Shithousing, Brilliant Bielsa and Bad Officiating
Sunday’s battle, in more ways than one encapsulated the best and worst of the beautiful game within around a 10-minute span.
With playoff berths already sealed, that suggested Villa’s trip to Leeds would be a placid affair, at least from Villa’s point of view as Leeds United could still technically, albeit extremely unlikely, seal automatic promotion.
From the off, a friendly game was a distant and hopeful memory – Leeds’ centre-back pairing of Pontus Jansson and Liam Cooper bullied Jonathan Kodjia while midfield battles were fought for 90 minutes, strong challenges and all.
Before the controversy, an end to end game was a great spectacle – one of those really bloody nervy games where everyone mutters “thank fuck for that” every few minutes.
A Game of Two Goals
As Jonathan Kodjia lay on the floor for Villa in the 72nd minute, admittedly not the first time, Tyler Roberts slowed the game down just enough to appear to be doing the decent thing before playing the ball down the line to the on running Mateusz Klich. The midfielder subsequently slotted the ball past Jed Steer, absolute fucking chaos followed.
Hourihane looked ready for battering Klich and company, and to be honest, luckily escaped without a red card. Tyrone Mings wasn’t best pleased either, much like the near 3,000 travelling fans at the other end of Elland Road.
Shithousery was at its absolute finest, from a Leeds perspective anyway – Patrick Bamford embodied the United stereotype, highlighted to its highest degree by none other than Brian Clough. A dirty bloody cheater is what Bamford is. What Bamford did wasn’t out of the ordinary for modern footballing standards, but it added even greater insult to injury, feigning a blow to the face resulting in Anwar El Ghazi seeing a red. He was nowhere fucking near him!
The goal was technically legal but had Conor Hourihane not been so sporting earlier in the game, putting the ball out of play so the injured Liam Cooper could receive treatment, it is likely Marcelo Bielsa wouldn’t have taken the noble action that he did.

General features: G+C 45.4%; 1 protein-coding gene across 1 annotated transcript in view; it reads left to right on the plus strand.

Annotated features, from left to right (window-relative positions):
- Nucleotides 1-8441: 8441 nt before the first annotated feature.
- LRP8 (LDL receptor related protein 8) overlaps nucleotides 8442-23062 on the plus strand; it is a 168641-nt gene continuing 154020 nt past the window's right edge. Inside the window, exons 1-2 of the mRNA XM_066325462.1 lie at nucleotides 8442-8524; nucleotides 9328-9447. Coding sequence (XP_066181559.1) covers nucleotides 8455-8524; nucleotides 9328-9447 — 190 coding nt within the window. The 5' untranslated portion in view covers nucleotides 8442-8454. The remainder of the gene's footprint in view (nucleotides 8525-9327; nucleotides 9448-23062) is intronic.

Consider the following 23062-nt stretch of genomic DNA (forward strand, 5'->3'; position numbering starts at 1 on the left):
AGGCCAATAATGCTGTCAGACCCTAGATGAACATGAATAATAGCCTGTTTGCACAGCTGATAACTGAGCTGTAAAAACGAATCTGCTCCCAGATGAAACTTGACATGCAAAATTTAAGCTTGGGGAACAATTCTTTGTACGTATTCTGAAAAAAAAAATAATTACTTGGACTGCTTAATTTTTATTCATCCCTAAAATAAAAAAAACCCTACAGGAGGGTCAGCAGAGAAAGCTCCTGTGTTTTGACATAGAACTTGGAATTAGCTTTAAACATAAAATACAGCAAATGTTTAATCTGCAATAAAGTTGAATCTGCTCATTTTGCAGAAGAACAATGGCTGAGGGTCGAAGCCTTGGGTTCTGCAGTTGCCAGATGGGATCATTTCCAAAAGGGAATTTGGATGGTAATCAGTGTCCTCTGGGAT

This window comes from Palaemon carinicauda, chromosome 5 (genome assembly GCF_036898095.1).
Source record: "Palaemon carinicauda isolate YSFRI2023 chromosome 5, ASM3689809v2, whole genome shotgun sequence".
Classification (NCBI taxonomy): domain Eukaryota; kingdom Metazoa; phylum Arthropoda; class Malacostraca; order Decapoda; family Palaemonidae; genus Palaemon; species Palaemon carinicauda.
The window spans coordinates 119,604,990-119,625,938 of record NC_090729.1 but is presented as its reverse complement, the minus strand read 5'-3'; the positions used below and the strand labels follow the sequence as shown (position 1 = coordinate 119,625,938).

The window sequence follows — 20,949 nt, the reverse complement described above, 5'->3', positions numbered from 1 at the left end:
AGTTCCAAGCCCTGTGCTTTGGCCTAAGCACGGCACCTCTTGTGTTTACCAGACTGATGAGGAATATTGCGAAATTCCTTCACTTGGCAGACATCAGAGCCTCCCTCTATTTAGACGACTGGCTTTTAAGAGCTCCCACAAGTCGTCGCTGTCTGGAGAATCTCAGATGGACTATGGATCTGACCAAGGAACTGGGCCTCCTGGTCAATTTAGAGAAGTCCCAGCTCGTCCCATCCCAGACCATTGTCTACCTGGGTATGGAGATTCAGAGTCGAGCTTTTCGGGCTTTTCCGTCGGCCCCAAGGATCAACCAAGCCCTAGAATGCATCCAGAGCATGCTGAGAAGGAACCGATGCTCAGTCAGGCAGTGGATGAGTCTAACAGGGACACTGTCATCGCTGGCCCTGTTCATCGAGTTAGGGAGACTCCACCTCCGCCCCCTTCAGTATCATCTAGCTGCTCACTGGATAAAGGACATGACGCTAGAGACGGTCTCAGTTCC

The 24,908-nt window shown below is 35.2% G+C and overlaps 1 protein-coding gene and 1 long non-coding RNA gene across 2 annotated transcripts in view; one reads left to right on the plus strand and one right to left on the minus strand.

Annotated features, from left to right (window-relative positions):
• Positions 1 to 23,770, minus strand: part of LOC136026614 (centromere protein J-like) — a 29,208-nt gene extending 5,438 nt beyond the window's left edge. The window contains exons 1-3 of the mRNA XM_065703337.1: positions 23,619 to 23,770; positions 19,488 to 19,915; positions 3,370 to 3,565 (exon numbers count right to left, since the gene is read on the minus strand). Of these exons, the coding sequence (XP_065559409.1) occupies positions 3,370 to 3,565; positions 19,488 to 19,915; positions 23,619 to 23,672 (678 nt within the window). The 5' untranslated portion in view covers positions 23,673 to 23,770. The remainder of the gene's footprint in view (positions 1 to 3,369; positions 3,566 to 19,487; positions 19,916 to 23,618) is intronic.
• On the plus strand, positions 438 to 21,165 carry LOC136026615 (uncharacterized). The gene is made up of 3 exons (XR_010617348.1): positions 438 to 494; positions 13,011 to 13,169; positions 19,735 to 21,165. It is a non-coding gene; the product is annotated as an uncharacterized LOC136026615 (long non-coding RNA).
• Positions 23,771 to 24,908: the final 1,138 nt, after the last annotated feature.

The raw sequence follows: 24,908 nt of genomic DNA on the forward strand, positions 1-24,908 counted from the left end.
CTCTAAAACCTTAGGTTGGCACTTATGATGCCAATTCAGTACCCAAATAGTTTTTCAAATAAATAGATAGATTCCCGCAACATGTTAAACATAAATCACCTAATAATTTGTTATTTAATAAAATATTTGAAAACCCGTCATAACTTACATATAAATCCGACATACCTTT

The Mad One sees Sense
For all that is said about Marcelo ‘El Loco’ Bielsa, a footballing purist would be an accurate description of the Argentine Leeds coach.
Whether he feels like he has making up to do after Spygate, or to conform to English football’s traditions of sportsmanship, Bielsa’s understanding that his sides’ goal was morally wrong shows was a breath of fresh air in a game of dwindling integrity.
Allowing Villa to score an uncontested (apart from Jansson’s efforts) goal, after a request from Dean Smith was a true mark of the man, especially considering Klich’s wrongful goal could have kept United in the auto-promotion race but very unlikely. Instead, Bielsa showed class, likely confident his side would still win but even risking that showed his integrity, love for proper football and equally, just how mad he really is.
Apart from a slight distaste for Leeds United Football Club, more so after Sunday’s antics, Marcelo Bielsa is a shining light not only in West Yorkshire, but for the footballing world – one that most personnel in the game should strive to emulate.
A Change for the Better
The actions of Conor Hourihane, stopping the game by kicking the ball out of play is one of the biggest pet hates I have regarding football. It may be a fair thing to do but with the amount of acting that goes on when players are challenged, it is never certain when a player is actually injured.
Ultimately, the referee should be the only man able to make a judgement on this, and if it was my choice, putting the ball out of the play would be punishable by yellow card to encourage a better flowing game along with less diving (Kodjia didn’t dive for the record) and deceiving.
I would even go as far to say that referees shouldn’t stop the game unless a clearly bad head injury has occurred – I have seen far too many a referee pause the game much like Hourihane did. Take the player’s ability to suspend the game away and you will see an awful lot more players staying their feet.
By Jack Cudworth